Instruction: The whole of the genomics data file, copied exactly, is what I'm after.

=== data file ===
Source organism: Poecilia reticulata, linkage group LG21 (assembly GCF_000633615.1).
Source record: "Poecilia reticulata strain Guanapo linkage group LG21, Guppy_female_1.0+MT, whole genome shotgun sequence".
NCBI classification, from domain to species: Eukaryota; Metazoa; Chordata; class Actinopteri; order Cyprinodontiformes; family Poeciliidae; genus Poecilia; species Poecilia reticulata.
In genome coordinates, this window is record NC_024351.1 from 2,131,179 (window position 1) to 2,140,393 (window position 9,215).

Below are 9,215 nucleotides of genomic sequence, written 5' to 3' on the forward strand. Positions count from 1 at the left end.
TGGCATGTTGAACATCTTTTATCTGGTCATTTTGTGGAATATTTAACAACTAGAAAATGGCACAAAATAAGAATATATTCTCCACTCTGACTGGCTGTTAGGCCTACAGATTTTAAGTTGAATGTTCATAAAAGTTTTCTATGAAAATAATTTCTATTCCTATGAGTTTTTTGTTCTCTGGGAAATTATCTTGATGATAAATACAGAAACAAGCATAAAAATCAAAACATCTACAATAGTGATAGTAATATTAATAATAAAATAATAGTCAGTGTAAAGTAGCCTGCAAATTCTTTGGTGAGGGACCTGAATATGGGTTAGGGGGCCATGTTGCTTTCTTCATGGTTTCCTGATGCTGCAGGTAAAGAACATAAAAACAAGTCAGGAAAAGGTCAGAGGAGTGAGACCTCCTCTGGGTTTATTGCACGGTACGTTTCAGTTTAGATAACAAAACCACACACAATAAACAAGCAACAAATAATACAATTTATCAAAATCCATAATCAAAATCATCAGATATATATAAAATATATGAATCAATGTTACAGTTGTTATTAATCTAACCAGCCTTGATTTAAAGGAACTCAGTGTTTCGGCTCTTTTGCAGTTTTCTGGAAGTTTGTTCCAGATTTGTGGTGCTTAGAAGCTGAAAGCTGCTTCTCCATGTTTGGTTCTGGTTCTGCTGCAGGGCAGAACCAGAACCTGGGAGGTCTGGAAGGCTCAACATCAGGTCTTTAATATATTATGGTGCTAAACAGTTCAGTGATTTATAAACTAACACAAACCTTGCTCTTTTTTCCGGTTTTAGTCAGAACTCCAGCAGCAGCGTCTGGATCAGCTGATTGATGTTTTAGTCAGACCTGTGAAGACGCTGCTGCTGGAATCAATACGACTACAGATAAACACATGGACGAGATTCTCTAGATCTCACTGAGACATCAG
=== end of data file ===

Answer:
Source organism: Poecilia reticulata, linkage group LG21 (assembly GCF_000633615.1).
Source record: "Poecilia reticulata strain Guanapo linkage group LG21, Guppy_female_1.0+MT, whole genome shotgun sequence".
NCBI classification, from domain to species: Eukaryota; Metazoa; Chordata; class Actinopteri; order Cyprinodontiformes; family Poeciliidae; genus Poecilia; species Poecilia reticulata.
In genome coordinates, this window is record NC_024351.1 from 2,131,179 (window position 1) to 2,140,393 (window position 9,215).

Below are 9,215 nucleotides of genomic sequence, written 5' to 3' on the forward strand. Positions count from 1 at the left end.
TGGCATGTTGAACATCTTTTATCTGGTCATTTTGTGGAATATTTAACAACTAGAAAATGGCACAAAATAAGAATATATTCTCCACTCTGACTGGCTGTTAGGCCTACAGATTTTAAGTTGAATGTTCATAAAAGTTTTCTATGAAAATAATTTCTATTCCTATGAGTTTTTTGTTCTCTGGGAAATTATCTTGATGATAAATACAGAAACAAGCATAAAAATCAAAACATCTACAATAGTGATAGTAATATTAATAATAAAATAATAGTCAGTGTAAAGTAGCCTGCAAATTCTTTGGTGAGGGACCTGAATATGGGTTAGGGGGCCATGTTGCTTTCTTCATGGTTTCCTGATGCTGCAGGTAAAGAACATAAAAACAAGTCAGGAAAAGGTCAGAGGAGTGAGACCTCCTCTGGGTTTATTGCACGGTACGTTTCAGTTTAGATAACAAAACCACACACAATAAACAAGCAACAAATAATACAATTTATCAAAATCCATAATCAAAATCATCAGATATATATAAAATATATGAATCAATGTTACAGTTGTTATTAATCTAACCAGCCTTGATTTAAAGGAACTCAGTGTTTCGGCTCTTTTGCAGTTTTCTGGAAGTTTGTTCCAGATTTGTGGTGCTTAGAAGCTGAAAGCTGCTTCTCCATGTTTGGTTCTGGTTCTGCTGCAGGGCAGAACCAGAACCTGGGAGGTCTGGAAGGCTCAACATCAGGTCTTTAATATATTATGGTGCTAAACAGTTCAGTGATTTATAAACTAACACAAACCTTGCTCTTTTTTCCGGTTTTAGTCAGAACTCCAGCAGCAGCGTCTGGATCAGCTGATTGATGTTTTAGTCAGACCTGTGAAGACGCTGCTGCTGGAATCAATACGACTACAGATAAACACATGGACGAGATTCTCTAGATCTCACTGAGACATCAG